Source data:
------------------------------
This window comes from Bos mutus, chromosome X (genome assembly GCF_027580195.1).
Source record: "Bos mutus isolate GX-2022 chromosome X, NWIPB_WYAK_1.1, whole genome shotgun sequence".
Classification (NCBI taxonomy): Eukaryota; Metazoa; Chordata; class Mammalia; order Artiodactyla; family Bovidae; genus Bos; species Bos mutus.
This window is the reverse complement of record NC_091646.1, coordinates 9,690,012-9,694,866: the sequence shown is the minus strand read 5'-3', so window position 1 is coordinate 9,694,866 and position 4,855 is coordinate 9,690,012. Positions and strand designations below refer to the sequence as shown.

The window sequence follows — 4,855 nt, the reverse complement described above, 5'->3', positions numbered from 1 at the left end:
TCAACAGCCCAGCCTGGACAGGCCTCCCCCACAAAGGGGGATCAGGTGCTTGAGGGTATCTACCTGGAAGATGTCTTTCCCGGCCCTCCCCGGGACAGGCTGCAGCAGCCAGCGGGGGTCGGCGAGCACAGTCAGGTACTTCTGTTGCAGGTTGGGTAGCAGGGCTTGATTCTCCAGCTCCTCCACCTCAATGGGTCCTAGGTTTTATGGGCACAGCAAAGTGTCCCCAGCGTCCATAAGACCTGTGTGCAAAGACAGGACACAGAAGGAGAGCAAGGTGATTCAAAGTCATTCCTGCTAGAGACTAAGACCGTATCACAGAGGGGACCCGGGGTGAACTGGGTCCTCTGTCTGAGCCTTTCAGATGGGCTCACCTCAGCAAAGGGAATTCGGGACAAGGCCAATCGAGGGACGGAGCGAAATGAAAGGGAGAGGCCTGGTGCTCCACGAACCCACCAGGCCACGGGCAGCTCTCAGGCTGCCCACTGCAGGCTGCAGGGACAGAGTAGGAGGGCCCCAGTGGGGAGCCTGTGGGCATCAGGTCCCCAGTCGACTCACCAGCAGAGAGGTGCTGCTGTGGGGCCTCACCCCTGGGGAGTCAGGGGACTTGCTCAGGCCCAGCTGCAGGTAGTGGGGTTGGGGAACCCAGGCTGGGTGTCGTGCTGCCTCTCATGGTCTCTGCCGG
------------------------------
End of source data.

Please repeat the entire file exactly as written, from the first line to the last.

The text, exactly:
This window comes from Bos mutus, chromosome X (genome assembly GCF_027580195.1).
Source record: "Bos mutus isolate GX-2022 chromosome X, NWIPB_WYAK_1.1, whole genome shotgun sequence".
Classification (NCBI taxonomy): Eukaryota; Metazoa; Chordata; class Mammalia; order Artiodactyla; family Bovidae; genus Bos; species Bos mutus.
This window is the reverse complement of record NC_091646.1, coordinates 9,690,012-9,694,866: the sequence shown is the minus strand read 5'-3', so window position 1 is coordinate 9,694,866 and position 4,855 is coordinate 9,690,012. Positions and strand designations below refer to the sequence as shown.

The window sequence follows — 4,855 nt, the reverse complement described above, 5'->3', positions numbered from 1 at the left end:
TCAACAGCCCAGCCTGGACAGGCCTCCCCCACAAAGGGGGATCAGGTGCTTGAGGGTATCTACCTGGAAGATGTCTTTCCCGGCCCTCCCCGGGACAGGCTGCAGCAGCCAGCGGGGGTCGGCGAGCACAGTCAGGTACTTCTGTTGCAGGTTGGGTAGCAGGGCTTGATTCTCCAGCTCCTCCACCTCAATGGGTCCTAGGTTTTATGGGCACAGCAAAGTGTCCCCAGCGTCCATAAGACCTGTGTGCAAAGACAGGACACAGAAGGAGAGCAAGGTGATTCAAAGTCATTCCTGCTAGAGACTAAGACCGTATCACAGAGGGGACCCGGGGTGAACTGGGTCCTCTGTCTGAGCCTTTCAGATGGGCTCACCTCAGCAAAGGGAATTCGGGACAAGGCCAATCGAGGGACGGAGCGAAATGAAAGGGAGAGGCCTGGTGCTCCACGAACCCACCAGGCCACGGGCAGCTCTCAGGCTGCCCACTGCAGGCTGCAGGGACAGAGTAGGAGGGCCCCAGTGGGGAGCCTGTGGGCATCAGGTCCCCAGTCGACTCACCAGCAGAGAGGTGCTGCTGTGGGGCCTCACCCCTGGGGAGTCAGGGGACTTGCTCAGGCCCAGCTGCAGGTAGTGGGGTTGGGGAACCCAGGCTGGGTGTCGTGCTGCCTCTCATGGTCTCTGCCGG